Typically my fallen heroes stories focus on those who gave the ultimate sacrifice while in service. In this case I have chosen instead to look at the service of a man who fought for independence during the American Revolutionary War, became one of the earliest American settlers in Tuscarawas County, and yet somehow escaped attention.
Adam Frantz (1755-1835) was fifty years old when he arrived in what is today southern Tuscarawas County with his wife and family. His movement west had included extended stops in York and Washington counties in Pennsylvania, with a number of children born along the way. Like many of his generation, the draw of lands northwest of the Ohio River was impossible to ignore and it was there that this Revolutionary War veteran would eternally rest.
Adam Frantz was born in Lancaster County, Pennsylvania, the son of Cocalico Township farmer George Adam Frantz (1730-1819) and his wife Maria Renner (1734-1784). Cocalico Township was in the northern portion of Lancaster County, where the landscape more resembles the mountainous frontier than it does the rolling fields most associated with the county. Adam, like most young men, worked on his father’s farm and supplemented their diet with hunting the numerous game to be found in that part of Pennsylvania.
As the political situation between the thirteen colonies and Great Britain deteriorated, citizens in the colonies began to choose sides. Perhaps it is because of the rugged nature of where Adam was raised, or perhaps he was merely looking for excitement away from the farm, but he was one of the earliest to choose to fight on the side of the rebelling colonies. Adam joined Captain John Jones’s Company in Colonel Peter Grubb’s Battalion of Associators in the summer of 1776. The Battalion marched eastward shortly after to assist with the defense of Philadelphia.
Adam’s soldiering did not end when his two-months service with Captain Jones expired. Congress, on General George Washington’s recommendation, established a “flying camp” of soldiers from the middle colonies to be used as a strategic reserve. Adam enlisted in Colonel J. Klotz’s (sometimes Clotz) Battalion of the flying camp, made up of men from Lancaster County, Pennsylvania. The flying camp was principally tasked with the defense of New Jersey, but its first taste of battle would be during the campaign to defend New York from the British.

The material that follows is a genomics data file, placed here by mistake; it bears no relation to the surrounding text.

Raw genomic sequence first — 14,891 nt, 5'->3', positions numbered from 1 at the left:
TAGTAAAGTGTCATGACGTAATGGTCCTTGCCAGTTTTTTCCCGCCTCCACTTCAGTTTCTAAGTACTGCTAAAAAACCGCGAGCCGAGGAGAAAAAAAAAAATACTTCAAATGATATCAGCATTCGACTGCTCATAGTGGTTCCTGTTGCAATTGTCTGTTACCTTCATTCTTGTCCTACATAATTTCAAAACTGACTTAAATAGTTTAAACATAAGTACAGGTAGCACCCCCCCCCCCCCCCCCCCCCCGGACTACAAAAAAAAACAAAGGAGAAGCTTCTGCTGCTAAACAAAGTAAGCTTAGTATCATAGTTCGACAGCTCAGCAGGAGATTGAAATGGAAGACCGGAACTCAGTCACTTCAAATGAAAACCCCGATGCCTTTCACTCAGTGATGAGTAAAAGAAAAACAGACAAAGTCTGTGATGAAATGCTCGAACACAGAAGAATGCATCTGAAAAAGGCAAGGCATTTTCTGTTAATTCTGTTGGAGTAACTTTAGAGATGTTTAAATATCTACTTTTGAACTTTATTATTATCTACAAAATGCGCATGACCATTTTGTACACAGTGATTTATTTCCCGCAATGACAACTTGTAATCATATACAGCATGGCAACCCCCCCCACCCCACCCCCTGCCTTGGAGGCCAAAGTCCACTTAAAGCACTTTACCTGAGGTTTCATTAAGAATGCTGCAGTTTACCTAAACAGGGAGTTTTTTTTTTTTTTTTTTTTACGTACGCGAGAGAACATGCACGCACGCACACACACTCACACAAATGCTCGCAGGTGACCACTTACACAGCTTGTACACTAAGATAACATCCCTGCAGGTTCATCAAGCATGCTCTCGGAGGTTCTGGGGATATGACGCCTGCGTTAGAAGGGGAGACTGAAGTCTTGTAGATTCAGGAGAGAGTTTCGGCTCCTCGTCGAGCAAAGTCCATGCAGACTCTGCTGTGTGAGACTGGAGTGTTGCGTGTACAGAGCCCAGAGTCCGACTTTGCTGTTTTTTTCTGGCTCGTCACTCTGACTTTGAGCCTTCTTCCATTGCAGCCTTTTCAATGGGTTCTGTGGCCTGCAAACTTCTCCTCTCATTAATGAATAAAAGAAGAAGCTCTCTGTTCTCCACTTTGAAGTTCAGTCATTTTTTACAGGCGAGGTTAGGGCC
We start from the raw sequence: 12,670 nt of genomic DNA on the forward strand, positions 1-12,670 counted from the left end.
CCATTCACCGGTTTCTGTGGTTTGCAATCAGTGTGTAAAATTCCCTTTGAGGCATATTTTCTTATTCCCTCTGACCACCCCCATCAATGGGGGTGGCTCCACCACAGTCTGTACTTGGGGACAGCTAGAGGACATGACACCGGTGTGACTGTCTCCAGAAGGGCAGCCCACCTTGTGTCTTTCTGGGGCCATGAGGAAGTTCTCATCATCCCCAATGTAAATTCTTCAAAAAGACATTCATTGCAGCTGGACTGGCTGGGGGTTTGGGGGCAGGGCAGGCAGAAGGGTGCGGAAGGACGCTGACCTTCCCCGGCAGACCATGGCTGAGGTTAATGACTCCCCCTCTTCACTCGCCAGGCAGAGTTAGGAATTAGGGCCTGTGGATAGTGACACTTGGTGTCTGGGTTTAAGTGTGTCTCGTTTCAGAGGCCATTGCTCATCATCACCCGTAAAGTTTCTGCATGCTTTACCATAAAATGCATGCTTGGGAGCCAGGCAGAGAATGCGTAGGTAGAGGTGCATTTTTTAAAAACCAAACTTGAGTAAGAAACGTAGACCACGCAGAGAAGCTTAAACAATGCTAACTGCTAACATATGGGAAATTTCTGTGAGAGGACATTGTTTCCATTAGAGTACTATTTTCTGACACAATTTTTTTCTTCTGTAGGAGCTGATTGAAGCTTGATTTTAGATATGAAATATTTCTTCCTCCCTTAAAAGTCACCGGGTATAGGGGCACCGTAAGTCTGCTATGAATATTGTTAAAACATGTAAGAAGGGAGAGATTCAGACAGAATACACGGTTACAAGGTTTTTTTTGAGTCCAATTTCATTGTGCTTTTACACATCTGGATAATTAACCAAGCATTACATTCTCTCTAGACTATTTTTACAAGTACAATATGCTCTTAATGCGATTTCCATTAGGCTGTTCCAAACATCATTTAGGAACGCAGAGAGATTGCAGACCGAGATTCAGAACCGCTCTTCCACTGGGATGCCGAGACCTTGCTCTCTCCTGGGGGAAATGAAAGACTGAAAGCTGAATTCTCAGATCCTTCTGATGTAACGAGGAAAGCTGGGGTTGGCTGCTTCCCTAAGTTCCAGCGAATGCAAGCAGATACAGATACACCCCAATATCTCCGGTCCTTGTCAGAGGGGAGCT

After a string of battlefield losses in and around New York City, the Battle of Fort Washington on November 16, 1776 was the last humiliation suffered by the Continental Army during the ill-fated attempt to defend New York. After the fort fell to the British, Colonel Klotz’s Battalion along with the rest of Washington’s army, retreated across New Jersey. The retreating Americans eventually crossed the Delaware River, north of Trenton, where they took up defensive positions. The flying camp suffered significant losses during the New York campaign and suffered numerous desertions during the march through New Jersey. The entire flying camp numbered only 480 men when it finally arrived in Pennsylvania.
Adam Frantz, in his later pension application, asserts that he also fought at Washington’s surprise victory at Trenton, New Jersey on December 26, 1776. If he did so, he did it in a unit other than the flying camp as it was disbanded at the end of November 1776. It is possible that he stayed and was serving in the Pennsylvania militia units under Generals Ewing and Cadwalladar. Either way, it is unlikely that Adam actually took an active part in the Battle of Trenton. Adam claimed that he was discharged, following his four month of service in the flying camp, on New Year’s Day 1777.
Another engagement that Adam made point to mention in his pension application was the Battle of Barren Hill. This battle, more like a skirmish, occurred just outside of Germantown, Pennsylvania in the spring of 1778. Following the occupation of Philadelphia by the British and the Continental Army’s winter at Valley Forge, the Marquis de Lafayette and 2200 men had taken up a position outside of Germantown to observe British movements. The British, sensing an opportunity to surprise and capture the young general, sent a force to do just that. Lafayette, through better knowledge of the surrounding terrain and roads, was able to extricate himself from the trap. It is not clear what unit Adam Frantz was serving in at the time of Barren Hill, but his mention of such an obscure action would indicate he was present in some capacity.
Adam Frantz’s name appears on the muster rolls of Lancaster County, Pennsylvania militia units until the very end of the war. He managed to avoid illness and death in the service and, after the war’s end, made his westward movement that made him one of the earliest American settlers in Tuscarawas County. Adam Frantz moved from the southern portion of the county to Dover Township in 1808. He would die there in 1835, a mere year after submitting his pension paperwork documenting his military service to his young nation.
© Noel B. Poirier, 2021.